Nationality

Uganda

Education

Ph.D. in Demography, University of Pennsylvania, United States

Bachelor’s Degree in Sociology, Makerere University, Kampala, Uganda

Languages

Lunyankole, English

My work has a direct link to people around the globe because socio-demographic statistics are indispensable for planning and monitoring development programmes that affect people’s lives. For more than 20 years, I have worked as a Statistician in the Demographic and Social Statistics Branch of the United Nations Statistics Division, part of DESA, which is headquartered in New York. Demography is an important social science that encompasses the study of the size, structure and distribution of populations, and spatial and/or temporal changes in them in response to births, deaths and migration.

I first developed an interest in demography when I was an undergraduate sociology student in Uganda, my country. I took an introductory course in the subject and found it fascinating. The lecturer happened to be a consultant for the United Nations, so from then on, I thought that maybe I too could work for the Organization someday. After graduating, I spent a year in Ghana, studying at the United Nations Regional Institute for Population Studies, and I later received a scholarship to obtain my Ph.D. in demography from the University of Pennsylvania in the United States.

In 1988, while writing my Ph.D. dissertation, I heard that the United Nations needed a demographer for a short-term project. I moved to New York to work with the Demographic Statistics Section, where I collected and compiled data for one of the Statistics Division’s flagship publications - the Demographic Yearbook; an annual collection of demographic and social statistics from all Member States produced by the United Nations Statistics Division. I actually worked on a special issue of the yearbook - the Demographic Yearbook 1987, which focused that year on household and family statistics.

I have worked for the United Nations ever since. One of my most rewarding experiences was when I was in charge of disability data gathered by the Social Statistics Section. I served as the section’s liaison to a global team that developed a new World Health Organization classification on disability, called the International Classification of Functioning Disability and Health. We created guidelines for the categories and terminology to be used to collect information on persons with disabilities. Some countries, for example, were using terminology that was offensive - words like “dumb” or “imbecile,” among others - and we recommended more appropriate terms.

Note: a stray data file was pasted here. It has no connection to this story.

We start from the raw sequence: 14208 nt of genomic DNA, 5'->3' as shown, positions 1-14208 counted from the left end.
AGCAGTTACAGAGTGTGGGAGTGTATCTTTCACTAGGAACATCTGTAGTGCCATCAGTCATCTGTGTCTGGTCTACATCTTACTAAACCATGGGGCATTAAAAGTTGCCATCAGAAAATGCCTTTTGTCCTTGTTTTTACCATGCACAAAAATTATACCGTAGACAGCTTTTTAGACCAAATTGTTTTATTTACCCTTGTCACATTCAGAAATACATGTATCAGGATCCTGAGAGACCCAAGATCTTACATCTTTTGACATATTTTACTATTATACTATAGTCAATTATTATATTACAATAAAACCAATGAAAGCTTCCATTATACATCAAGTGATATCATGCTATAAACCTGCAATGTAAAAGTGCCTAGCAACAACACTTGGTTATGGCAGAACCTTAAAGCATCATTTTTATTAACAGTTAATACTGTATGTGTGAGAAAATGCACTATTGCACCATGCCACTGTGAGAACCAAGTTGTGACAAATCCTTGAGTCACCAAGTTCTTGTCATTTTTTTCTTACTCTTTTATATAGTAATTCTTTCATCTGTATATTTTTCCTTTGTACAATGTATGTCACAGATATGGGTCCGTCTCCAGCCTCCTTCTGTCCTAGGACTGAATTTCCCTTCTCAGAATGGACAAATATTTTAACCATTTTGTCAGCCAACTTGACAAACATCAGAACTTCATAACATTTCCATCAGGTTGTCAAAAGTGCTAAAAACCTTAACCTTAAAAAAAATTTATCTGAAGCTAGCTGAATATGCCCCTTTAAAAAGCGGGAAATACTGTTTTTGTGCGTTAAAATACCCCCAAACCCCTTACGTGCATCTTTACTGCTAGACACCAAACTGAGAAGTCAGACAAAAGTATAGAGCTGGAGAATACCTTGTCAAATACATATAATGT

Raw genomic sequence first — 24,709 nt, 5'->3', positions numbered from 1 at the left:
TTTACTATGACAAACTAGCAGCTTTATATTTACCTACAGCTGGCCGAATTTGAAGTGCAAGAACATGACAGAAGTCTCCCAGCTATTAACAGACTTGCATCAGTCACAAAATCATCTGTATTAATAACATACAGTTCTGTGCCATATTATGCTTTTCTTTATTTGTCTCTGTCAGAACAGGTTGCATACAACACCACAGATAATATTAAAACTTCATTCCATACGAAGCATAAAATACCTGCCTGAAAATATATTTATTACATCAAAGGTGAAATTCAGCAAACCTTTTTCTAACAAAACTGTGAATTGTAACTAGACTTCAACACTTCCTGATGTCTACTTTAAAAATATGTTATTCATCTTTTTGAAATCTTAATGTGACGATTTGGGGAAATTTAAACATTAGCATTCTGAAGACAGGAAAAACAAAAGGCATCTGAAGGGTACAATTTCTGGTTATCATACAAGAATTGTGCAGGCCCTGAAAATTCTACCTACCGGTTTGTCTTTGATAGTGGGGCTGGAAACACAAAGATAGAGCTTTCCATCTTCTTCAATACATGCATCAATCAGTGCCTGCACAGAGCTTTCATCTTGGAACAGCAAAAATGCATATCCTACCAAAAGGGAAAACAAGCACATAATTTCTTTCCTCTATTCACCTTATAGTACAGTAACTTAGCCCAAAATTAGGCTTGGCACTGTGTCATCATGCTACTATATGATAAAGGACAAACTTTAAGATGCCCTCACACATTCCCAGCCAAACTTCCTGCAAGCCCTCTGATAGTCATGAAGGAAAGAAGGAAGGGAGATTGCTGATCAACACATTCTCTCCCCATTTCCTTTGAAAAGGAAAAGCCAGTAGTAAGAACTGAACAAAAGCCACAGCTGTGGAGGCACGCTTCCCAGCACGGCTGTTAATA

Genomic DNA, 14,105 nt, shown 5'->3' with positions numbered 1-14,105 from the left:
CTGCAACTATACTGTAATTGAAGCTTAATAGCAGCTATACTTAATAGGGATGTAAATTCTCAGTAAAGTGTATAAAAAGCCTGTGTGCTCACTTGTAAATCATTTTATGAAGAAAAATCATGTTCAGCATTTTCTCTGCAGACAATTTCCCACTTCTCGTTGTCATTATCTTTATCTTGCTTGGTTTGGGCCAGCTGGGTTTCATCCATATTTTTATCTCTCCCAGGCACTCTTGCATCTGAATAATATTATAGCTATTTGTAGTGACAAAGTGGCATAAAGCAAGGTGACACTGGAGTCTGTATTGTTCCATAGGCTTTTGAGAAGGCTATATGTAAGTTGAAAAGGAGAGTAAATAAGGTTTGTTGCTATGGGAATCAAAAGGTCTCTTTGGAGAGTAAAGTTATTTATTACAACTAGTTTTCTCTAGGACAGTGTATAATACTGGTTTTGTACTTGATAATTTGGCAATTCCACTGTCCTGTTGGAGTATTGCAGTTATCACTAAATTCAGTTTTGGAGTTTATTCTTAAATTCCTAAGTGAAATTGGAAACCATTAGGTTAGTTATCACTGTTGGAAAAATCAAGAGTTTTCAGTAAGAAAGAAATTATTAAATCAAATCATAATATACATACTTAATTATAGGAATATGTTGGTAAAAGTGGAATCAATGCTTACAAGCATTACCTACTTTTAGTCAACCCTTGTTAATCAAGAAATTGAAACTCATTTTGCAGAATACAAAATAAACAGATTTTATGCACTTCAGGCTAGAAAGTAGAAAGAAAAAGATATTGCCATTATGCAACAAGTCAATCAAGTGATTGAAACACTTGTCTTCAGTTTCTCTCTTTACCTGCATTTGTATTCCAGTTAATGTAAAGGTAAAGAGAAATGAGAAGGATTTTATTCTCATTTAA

We also suggested the questions that needed to be asked to facilitate collection of detailed data about the effect impairments have on people’s daily lives, as well as on the policies and infrastructure of the societies as they relate to persons with disabilities. This project helped promote the concept of an enabling environment with laws or policies to enhance the participation of persons with disabilities.

Now I work on the census programme of the Demographic Statistics Section. I have coordinated an international endeavor to develop the United Nations Principles and Recommendations for Population and Housing Censuses, Rev. 2. These are international guidelines for countries to use when conducting censuses for the “2010 Round of Population and Housing Censuses” and they cover data collected over 10 years, from 2005 to 2014.

National censuses on population and housing provide the biggest source of data for planning and monitoring the United Nations Millennium Development Goals, which aim to improve development by 2015 in eight critical areas, including education, health and the environment. Through the census, countries collect data in many relevant categories, among them literacy, employment, sanitation, and access to safe drinking water.

My division also monitors which countries are conducting censuses and which are not. If they are not, we find out what obstacles they are facing, and provide assistance. It is vital that governments are able to conduct censuses successfully, because they need the information to determine what social problems they might have, and then find solutions to fix them. Statisticians call this “evidence-based decision making.”

Occasionally I travel and participate as part of a team from the Division in workshops on conducting and evaluating censuses. Recently, I was in Mozambique to conduct a regional workshop for African countries on the use of a new software called Census Info, which was developed by the United Nations Statistics Division, the United Nations Children’s Fund and the United Nations Population Fund to help countries better disseminate their census data at the national level and also to the international community.

My career has been so satisfying not only because I help countries collect potentially world-changing data, but also because of all the superb colleagues I have had the pleasure of working with along the way. The United Nations truly is a mosaic of cultures and personalities, and it is a place where you make life-long friends.

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